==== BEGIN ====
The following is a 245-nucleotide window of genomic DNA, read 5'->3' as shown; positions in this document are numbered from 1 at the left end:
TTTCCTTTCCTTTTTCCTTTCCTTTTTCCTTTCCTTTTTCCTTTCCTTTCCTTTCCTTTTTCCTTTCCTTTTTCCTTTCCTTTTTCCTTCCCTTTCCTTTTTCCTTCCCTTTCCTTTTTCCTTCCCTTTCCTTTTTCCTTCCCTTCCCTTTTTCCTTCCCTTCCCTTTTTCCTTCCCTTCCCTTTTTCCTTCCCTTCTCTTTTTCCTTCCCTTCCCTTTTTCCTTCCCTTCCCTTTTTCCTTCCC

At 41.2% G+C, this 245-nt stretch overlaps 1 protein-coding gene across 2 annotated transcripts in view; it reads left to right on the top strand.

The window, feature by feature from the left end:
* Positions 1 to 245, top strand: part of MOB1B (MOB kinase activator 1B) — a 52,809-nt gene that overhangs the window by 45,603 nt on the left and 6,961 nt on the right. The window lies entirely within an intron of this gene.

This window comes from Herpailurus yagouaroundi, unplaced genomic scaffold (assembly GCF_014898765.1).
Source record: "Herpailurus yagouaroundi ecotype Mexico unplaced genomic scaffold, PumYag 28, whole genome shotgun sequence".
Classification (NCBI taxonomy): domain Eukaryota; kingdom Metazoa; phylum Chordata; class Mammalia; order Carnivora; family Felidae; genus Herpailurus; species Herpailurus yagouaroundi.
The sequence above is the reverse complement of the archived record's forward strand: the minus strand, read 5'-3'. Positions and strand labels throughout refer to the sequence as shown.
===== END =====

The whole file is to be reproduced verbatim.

The following is a 245-nucleotide window of genomic DNA, read 5'->3' as shown; positions in this document are numbered from 1 at the left end:
TTTCCTTTCCTTTTTCCTTTCCTTTTTCCTTTCCTTTTTCCTTTCCTTTCCTTTCCTTTTTCCTTTCCTTTTTCCTTTCCTTTTTCCTTCCCTTTCCTTTTTCCTTCCCTTTCCTTTTTCCTTCCCTTTCCTTTTTCCTTCCCTTCCCTTTTTCCTTCCCTTCCCTTTTTCCTTCCCTTCCCTTTTTCCTTCCCTTCTCTTTTTCCTTCCCTTCCCTTTTTCCTTCCCTTCCCTTTTTCCTTCCC

At 41.2% G+C, this 245-nt stretch overlaps 1 protein-coding gene across 2 annotated transcripts in view; it reads left to right on the top strand.

The window, feature by feature from the left end:
* Positions 1 to 245, top strand: part of MOB1B (MOB kinase activator 1B) — a 52,809-nt gene that overhangs the window by 45,603 nt on the left and 6,961 nt on the right. The window lies entirely within an intron of this gene.

This window comes from Herpailurus yagouaroundi, unplaced genomic scaffold (assembly GCF_014898765.1).
Source record: "Herpailurus yagouaroundi ecotype Mexico unplaced genomic scaffold, PumYag 28, whole genome shotgun sequence".
Classification (NCBI taxonomy): domain Eukaryota; kingdom Metazoa; phylum Chordata; class Mammalia; order Carnivora; family Felidae; genus Herpailurus; species Herpailurus yagouaroundi.
The sequence above is the reverse complement of the archived record's forward strand: the minus strand, read 5'-3'. Positions and strand labels throughout refer to the sequence as shown.